FEAR: Bob Woodward, a brand name for inside White House politics, seemed to withdraw during the Obama years. His two works on Obama, “The Price of Politics” and “The Last of the President’s Men,” made little impact compared to such early blockbusters as the Watergate-era “All the President’s Men.” And his only book during Obama’s second term was a return to the Nixon years: “The Last of the President’s Men,” about Alexander Butterfield, the White House aide who revealed to the world that Nixon had a taping system in the Oval Office. But Trump is a singular muse for political writers and with “Fear: Inside the Trump White House,” Woodward was fully back in the present. “Fear,” Woodward’s hottest seller in years, read like a more sober version of “Fire and Fury,” another tale of an uncontrollable chief executive and a staff that tries both to contain and encourage him. Trump’s verdict: “The Woodward book is a Joke.” (AP Photo/Mark Lennihan)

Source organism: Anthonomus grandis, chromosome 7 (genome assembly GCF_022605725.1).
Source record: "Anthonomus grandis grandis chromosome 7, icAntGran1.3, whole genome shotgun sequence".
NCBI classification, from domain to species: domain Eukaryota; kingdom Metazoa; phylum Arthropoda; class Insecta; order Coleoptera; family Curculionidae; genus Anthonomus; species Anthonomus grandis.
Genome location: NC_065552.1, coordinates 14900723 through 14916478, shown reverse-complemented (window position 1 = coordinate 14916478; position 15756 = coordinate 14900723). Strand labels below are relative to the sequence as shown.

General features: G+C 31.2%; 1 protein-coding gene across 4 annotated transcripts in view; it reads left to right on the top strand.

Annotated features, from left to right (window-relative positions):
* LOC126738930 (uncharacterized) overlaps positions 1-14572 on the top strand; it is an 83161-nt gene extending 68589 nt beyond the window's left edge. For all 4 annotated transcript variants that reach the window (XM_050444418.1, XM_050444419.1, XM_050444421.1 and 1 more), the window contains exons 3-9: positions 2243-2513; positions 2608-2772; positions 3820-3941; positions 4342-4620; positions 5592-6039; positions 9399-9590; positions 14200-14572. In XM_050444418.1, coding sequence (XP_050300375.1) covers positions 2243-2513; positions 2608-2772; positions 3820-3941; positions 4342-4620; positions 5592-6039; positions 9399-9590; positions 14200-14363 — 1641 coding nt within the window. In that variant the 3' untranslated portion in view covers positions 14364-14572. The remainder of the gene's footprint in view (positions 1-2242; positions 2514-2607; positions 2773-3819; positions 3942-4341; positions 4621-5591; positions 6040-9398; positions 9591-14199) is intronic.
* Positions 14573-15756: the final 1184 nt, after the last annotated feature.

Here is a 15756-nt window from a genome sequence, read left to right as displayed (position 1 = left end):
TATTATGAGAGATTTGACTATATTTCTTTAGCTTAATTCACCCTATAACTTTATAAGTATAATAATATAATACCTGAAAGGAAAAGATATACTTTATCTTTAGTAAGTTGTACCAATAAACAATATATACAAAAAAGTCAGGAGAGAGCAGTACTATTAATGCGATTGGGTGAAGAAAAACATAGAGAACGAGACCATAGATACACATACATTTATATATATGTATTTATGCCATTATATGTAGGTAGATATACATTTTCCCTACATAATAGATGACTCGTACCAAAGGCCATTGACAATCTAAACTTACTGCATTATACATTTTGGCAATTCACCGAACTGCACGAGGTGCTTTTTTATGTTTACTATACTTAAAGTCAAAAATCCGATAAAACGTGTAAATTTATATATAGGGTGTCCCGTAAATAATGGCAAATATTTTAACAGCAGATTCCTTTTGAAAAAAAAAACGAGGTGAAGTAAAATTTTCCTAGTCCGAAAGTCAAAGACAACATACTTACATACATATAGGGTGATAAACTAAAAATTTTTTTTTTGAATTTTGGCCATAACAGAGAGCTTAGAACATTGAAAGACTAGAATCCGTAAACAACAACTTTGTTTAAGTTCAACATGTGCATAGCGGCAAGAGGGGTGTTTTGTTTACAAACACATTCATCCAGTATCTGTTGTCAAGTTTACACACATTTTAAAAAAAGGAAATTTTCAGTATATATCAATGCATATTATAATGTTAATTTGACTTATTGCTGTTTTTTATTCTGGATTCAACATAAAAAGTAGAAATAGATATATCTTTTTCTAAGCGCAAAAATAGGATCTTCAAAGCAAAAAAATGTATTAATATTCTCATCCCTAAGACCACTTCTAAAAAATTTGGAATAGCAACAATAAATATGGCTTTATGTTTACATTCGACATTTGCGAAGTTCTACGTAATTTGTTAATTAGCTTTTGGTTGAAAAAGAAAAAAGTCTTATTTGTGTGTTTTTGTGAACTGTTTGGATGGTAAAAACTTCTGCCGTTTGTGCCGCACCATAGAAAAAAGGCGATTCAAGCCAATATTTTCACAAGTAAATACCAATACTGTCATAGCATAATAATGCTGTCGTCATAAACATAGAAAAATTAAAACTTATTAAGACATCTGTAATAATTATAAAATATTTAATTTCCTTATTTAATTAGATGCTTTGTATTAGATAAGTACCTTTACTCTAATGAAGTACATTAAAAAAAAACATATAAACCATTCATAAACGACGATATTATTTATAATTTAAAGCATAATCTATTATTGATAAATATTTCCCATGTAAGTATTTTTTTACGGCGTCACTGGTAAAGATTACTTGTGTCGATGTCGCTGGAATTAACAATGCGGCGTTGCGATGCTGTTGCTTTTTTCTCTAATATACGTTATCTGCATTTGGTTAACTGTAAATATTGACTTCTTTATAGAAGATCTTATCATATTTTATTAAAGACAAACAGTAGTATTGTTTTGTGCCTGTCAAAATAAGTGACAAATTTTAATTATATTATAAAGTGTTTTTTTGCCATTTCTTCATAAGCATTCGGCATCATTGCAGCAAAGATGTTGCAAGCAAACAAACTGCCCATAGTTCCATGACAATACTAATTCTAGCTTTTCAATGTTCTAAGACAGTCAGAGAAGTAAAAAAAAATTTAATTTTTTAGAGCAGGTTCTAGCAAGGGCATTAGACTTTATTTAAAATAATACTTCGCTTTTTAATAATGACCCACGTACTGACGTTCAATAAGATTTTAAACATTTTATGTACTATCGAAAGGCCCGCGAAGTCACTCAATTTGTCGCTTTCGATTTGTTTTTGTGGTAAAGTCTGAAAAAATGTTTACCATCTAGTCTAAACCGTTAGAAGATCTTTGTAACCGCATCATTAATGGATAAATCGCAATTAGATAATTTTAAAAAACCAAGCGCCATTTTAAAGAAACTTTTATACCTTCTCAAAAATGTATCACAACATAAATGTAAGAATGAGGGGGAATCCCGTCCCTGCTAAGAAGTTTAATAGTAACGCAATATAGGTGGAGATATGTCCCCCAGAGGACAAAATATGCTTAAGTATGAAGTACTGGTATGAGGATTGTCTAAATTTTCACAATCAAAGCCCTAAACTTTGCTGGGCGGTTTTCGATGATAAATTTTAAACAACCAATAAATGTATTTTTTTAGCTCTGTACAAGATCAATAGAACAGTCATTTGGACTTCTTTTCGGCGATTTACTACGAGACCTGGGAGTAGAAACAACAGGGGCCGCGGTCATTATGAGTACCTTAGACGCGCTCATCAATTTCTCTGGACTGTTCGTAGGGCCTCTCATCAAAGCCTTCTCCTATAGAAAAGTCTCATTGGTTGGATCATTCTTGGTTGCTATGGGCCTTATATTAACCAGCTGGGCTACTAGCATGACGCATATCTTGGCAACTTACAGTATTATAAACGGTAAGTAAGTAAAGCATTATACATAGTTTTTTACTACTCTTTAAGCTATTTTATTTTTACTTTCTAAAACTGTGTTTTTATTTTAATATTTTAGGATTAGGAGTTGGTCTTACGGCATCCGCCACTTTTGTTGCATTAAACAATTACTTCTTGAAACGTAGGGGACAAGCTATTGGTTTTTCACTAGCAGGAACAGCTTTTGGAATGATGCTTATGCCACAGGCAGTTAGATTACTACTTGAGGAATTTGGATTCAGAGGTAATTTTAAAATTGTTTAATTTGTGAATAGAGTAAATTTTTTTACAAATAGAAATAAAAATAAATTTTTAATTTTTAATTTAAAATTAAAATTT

BECOMING: The initial headlines were about Trump, whom Michelle Obama vowed she would never forgive for promoting the “birther” lie that her husband was born in Kenya. But Obama’s book quickly became among the best-selling political memoirs ever. Reviewers cited the qualities which millions had admired her for — the warmth and humor of her courtship with the future president, her candor in describing their marital struggles and efforts to have children and the care and insight into how Michelle LaVaughn Robinson — a self-described “girl of the South Side” of Chicago — adapted to being the country’s first black first lady. (AP Photo/Richard Drew, File)
MARGARET ATWOOD: The Canadian author didn’t need to publish any new fiction to make news in 2018. “The Handmaid’s Tale,” released more than 30 years ago and dramatized in an acclaimed Hulu series, continued to rank with George Orwell’s “1984” as a defining dystopian text for the current time. Questions from readers about the imagined country of Gilead, a brutal patriarchy that didn’t seem very fictional, were so persistent that Atwood finally changed her mind about writing a sequel and announced that “The Testaments” would come out in 2019. (AP Photo/Natacha Pisarenko)